Justice: Dutch investors’ only concern
Although it is the tension between Turkey and Germany that hits the headlines nowadays, the skies are not completely clear with the Netherlands, with whom Turkey had a serious crisis during the referendum campaign. Turkey had asked the Dutch ambassador, who was abroad on holiday, not to return to Turkey for a while. The Dutch ambassador has been away from the country ever since: now totaling five months. Although the issue is no longer the main topic of conversation as elections in the Netherlands and Turkey long since concluded, questions still arise among those doing business between the two countries. Ethem Emre, chairman of the Netherlands-Turkey Chamber of Commerce, told DUNYA Executive that although political developments have not greatly been reflected in the economy, the business industry remains seriously demoralized by the affair.
However, the numbers do not clearly reflect the scale of the problem onto the economy. Exports to the Netherlands only declined by 1.4% in the first eight months of the year and direct investment to Turkey by the Netherlands actually increased more than twice in the first half. However, the increase was largely due to Dutch company Vitol’s acquisition of Petrol Ofisi from the Austrian OMV. Tourism has been the clearest sector reflecting the crisis, with the number of Dutch tourists decreasing by 20% in the January-July period. Moreover, this decline came after a 26% fall in 2016.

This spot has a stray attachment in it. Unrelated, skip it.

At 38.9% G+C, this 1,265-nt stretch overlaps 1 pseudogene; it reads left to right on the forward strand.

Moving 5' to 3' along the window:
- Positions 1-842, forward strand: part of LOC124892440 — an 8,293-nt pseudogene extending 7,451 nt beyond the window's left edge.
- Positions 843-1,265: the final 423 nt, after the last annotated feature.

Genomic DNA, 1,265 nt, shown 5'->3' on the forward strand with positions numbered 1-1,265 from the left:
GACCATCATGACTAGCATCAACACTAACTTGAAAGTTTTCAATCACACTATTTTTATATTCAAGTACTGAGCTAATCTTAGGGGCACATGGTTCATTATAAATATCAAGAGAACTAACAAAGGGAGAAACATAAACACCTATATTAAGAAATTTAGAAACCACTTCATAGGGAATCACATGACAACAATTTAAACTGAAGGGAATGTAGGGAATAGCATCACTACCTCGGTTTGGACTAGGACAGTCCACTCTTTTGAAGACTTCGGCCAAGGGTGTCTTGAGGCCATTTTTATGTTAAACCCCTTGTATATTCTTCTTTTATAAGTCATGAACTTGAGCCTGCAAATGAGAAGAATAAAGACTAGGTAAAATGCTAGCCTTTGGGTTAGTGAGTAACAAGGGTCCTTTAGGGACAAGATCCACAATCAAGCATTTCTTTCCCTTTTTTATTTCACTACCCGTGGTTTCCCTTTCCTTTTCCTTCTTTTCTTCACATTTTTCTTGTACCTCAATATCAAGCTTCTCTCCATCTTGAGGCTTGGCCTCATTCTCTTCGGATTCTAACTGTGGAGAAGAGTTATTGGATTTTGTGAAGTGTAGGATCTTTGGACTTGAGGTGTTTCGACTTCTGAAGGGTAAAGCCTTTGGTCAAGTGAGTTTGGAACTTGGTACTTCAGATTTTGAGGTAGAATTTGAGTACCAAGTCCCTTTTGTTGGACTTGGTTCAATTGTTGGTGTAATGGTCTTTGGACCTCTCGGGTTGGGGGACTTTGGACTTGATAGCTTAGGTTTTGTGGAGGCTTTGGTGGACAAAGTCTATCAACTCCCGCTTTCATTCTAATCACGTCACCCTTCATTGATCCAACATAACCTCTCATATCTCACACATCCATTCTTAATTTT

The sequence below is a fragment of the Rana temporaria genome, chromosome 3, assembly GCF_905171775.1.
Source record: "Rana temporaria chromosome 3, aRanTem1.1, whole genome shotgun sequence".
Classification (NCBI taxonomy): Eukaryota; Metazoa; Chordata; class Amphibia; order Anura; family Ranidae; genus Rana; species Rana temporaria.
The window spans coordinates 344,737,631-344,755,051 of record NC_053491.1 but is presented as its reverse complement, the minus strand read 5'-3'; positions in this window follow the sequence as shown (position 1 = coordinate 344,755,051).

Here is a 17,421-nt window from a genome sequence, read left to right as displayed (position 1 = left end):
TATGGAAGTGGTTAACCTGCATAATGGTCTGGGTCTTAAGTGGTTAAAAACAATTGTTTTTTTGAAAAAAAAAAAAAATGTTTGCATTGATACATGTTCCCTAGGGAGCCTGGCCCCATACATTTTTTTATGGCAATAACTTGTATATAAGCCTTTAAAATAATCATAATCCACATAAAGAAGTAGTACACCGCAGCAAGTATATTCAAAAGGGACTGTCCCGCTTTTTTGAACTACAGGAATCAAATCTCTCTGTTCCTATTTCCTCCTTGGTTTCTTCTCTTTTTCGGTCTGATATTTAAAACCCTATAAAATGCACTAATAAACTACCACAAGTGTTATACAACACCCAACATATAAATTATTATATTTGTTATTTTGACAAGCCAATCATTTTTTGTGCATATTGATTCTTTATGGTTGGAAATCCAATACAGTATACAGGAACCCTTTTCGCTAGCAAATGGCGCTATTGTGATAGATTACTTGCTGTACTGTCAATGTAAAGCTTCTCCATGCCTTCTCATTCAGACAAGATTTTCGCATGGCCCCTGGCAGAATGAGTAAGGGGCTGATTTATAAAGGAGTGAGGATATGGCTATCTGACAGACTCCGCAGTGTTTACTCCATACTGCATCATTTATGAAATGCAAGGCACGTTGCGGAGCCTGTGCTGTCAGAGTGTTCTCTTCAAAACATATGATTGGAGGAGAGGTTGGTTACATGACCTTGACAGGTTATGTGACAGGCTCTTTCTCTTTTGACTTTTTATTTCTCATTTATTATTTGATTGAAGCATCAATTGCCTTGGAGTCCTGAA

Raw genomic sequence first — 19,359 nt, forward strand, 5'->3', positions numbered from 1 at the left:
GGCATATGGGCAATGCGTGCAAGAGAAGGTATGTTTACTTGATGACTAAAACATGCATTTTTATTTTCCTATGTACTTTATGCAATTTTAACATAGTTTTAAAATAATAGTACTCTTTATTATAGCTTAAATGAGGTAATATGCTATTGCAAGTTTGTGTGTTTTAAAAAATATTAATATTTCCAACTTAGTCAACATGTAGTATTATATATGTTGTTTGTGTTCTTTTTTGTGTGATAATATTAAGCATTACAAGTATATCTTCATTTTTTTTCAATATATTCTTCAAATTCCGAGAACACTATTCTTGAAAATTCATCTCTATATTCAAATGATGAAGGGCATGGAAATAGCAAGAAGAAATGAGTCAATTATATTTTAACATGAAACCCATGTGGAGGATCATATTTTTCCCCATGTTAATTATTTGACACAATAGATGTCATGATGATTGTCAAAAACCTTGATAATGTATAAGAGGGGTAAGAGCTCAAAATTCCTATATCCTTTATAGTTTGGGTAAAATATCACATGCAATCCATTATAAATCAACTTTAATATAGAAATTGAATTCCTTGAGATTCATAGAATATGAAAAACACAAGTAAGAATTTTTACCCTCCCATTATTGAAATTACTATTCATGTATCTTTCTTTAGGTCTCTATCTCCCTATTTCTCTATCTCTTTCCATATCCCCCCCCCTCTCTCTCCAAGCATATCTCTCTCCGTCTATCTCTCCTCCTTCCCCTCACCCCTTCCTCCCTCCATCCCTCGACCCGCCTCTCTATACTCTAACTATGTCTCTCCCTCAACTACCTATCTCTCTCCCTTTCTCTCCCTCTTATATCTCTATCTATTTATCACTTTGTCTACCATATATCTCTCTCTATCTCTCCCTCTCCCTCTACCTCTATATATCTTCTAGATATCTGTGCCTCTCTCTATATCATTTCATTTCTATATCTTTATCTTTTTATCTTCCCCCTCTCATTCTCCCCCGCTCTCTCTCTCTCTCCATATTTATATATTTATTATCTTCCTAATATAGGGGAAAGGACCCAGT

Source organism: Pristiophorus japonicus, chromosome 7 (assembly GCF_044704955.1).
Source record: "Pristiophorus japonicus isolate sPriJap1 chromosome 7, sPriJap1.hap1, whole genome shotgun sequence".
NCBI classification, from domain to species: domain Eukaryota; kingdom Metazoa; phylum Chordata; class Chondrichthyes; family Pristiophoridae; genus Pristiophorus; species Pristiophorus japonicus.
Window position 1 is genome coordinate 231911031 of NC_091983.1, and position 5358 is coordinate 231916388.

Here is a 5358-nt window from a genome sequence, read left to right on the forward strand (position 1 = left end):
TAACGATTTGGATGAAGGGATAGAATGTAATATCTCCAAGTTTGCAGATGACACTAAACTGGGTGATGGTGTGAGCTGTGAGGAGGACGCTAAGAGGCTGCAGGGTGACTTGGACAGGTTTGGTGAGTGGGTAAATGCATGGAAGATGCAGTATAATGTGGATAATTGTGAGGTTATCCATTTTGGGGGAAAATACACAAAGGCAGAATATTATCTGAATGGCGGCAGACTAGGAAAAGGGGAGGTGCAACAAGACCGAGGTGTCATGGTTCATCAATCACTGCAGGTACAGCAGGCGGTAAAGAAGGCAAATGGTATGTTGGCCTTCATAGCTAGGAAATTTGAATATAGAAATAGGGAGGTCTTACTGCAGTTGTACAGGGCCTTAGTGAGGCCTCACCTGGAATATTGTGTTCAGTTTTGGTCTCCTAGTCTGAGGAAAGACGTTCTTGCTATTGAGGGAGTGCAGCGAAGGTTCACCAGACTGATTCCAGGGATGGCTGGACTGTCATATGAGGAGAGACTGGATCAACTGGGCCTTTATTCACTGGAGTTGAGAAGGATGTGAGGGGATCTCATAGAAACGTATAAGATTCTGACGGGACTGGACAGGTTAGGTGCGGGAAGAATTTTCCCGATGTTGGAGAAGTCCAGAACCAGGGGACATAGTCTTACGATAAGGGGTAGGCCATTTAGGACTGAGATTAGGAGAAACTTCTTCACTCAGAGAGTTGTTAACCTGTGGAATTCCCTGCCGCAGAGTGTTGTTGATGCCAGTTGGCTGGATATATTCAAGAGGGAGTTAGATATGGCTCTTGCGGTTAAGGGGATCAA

‘A bus nessman also needs just ce’
Stating that Dutch businessmen have a serious prejudice against Turkey, Emre says: “In the Netherlands, the most recent issue in relation to Turkey is whether there is justice in Turkey. A businessman also needs justice. He will go to the Turkish courts if he has any problem in business. How can you make business in a country without justice?” He adds that he does not believe there is no justice in Turkey. “But the prejudices are in this direction. Europeans do not like to do business in a country where there is apprehension. The government assures foreign investors but how much it will be applied becomes a matter of debate. There are many alternatives to Turkey in terms of production and tourism,” he says.
‘Campa gns are neffect ve’
Numerous campaigns have been organized by public and various NGOs to improve Turkey’s global image and create a positive perception. Indeed, many are ongoing. But Emre says these attempts are far from being effective. Recalling the visits to the Netherlands at both government and business representative level following the failed coup attempt in 2016, he says: “None of these were effective. Unless it is applied to the base periodically, the high level visits do not make sense.” He also emphasizes that the benefits will deepen if the work in the region is done in a collective manner with the participation of the Turks living there. “Despite all of this, I believe the current tense environment will end in compromise. The EU needs Turkey as well.”